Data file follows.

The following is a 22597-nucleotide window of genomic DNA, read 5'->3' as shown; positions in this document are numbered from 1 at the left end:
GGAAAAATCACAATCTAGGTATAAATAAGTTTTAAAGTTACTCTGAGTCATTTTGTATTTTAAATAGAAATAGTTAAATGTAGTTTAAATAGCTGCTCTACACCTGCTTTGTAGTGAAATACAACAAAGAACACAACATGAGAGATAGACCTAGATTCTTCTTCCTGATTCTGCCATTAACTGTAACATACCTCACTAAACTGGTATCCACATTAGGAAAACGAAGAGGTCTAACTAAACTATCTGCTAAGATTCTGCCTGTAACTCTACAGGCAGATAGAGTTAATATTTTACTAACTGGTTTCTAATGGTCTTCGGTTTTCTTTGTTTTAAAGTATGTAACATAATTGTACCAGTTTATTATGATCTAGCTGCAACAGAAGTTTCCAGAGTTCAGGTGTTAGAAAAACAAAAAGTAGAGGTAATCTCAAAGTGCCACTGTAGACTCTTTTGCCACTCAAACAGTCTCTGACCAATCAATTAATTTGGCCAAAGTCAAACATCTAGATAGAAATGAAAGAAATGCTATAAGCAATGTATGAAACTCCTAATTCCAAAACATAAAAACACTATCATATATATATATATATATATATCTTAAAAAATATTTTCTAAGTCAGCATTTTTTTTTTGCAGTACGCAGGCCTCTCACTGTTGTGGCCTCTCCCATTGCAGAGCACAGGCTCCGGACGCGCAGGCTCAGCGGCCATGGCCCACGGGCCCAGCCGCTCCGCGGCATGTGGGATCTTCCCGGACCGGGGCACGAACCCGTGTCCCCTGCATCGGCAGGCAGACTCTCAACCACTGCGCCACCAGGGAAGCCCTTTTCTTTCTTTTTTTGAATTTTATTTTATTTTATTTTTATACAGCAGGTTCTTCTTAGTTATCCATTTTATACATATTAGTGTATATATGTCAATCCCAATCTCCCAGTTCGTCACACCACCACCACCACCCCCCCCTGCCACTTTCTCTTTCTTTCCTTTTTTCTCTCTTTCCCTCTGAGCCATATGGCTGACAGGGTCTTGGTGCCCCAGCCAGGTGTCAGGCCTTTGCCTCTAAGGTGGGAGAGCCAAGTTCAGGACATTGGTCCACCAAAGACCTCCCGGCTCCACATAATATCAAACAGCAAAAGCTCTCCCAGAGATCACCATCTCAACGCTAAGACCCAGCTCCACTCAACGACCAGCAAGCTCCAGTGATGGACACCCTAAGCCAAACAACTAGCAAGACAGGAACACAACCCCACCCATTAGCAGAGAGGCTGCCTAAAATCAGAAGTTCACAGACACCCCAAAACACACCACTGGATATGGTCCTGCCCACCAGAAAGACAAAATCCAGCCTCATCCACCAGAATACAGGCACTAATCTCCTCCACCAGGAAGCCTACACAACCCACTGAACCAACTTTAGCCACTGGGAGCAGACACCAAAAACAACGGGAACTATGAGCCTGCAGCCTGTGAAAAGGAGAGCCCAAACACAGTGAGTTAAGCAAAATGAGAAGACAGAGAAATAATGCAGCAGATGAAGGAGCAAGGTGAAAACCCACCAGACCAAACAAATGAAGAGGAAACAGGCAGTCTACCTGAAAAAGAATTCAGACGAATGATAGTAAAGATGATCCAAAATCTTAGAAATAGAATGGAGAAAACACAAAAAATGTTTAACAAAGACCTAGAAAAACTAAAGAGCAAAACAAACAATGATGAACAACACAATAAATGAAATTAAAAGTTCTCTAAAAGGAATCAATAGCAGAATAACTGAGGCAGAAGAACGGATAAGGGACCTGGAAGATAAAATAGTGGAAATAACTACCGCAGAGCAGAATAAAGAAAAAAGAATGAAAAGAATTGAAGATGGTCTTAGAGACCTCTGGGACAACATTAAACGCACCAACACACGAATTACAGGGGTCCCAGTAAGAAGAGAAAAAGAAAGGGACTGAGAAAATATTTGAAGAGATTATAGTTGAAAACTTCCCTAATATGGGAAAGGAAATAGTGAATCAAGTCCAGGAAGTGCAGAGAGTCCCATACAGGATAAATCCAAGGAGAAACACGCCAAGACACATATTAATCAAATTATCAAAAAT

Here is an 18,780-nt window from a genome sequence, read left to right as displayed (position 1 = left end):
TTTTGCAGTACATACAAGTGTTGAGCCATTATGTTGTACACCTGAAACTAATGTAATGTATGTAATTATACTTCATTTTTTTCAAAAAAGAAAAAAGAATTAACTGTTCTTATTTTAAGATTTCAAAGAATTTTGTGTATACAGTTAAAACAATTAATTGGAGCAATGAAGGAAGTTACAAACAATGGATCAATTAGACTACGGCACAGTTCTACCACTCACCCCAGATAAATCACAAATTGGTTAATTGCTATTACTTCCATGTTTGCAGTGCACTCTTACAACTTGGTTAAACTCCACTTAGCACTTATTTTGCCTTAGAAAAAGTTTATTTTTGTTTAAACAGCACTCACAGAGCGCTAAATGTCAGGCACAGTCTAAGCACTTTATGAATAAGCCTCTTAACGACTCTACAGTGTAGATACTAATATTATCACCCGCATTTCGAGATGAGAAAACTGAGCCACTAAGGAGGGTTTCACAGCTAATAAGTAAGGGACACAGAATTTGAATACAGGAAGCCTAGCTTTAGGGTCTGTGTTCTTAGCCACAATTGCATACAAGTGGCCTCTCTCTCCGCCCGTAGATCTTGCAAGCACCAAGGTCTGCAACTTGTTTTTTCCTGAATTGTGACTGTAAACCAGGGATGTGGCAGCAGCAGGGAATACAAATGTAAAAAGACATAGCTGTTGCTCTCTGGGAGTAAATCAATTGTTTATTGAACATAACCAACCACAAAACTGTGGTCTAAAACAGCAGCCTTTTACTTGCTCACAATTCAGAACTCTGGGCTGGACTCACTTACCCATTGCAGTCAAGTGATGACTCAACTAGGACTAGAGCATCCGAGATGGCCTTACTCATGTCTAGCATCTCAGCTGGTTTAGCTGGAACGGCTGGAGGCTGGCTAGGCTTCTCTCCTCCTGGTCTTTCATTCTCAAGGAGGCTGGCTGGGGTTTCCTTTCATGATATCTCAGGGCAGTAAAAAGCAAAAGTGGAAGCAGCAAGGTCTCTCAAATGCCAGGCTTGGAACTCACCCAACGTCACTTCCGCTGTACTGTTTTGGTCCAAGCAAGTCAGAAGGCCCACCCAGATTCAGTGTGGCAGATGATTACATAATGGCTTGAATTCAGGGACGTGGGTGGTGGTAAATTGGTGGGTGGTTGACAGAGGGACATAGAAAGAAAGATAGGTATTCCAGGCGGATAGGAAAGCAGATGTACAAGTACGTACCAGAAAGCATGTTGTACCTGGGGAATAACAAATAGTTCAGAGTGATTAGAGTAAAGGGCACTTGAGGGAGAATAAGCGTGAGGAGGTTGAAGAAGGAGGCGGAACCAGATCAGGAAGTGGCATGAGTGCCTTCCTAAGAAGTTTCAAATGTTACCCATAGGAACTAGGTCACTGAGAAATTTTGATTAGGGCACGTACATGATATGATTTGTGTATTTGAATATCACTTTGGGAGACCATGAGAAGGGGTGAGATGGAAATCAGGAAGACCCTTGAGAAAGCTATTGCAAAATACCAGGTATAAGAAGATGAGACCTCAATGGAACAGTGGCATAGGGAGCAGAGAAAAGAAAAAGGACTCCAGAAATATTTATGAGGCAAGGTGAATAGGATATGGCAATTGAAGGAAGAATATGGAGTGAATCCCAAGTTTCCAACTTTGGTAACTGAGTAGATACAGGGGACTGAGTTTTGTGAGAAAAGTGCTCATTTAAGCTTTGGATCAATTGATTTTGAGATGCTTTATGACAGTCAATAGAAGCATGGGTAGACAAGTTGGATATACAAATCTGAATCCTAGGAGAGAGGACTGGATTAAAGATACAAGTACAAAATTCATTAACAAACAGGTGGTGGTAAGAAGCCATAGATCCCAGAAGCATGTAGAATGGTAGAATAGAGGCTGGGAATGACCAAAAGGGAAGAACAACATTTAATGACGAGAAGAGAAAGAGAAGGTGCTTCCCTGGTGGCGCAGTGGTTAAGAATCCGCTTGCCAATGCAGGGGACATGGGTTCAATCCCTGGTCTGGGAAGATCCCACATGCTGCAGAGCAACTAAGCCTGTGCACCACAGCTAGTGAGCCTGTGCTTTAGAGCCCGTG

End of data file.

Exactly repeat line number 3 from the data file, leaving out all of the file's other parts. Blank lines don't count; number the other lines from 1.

Here is an 18,780-nt window from a genome sequence, read left to right as displayed (position 1 = left end):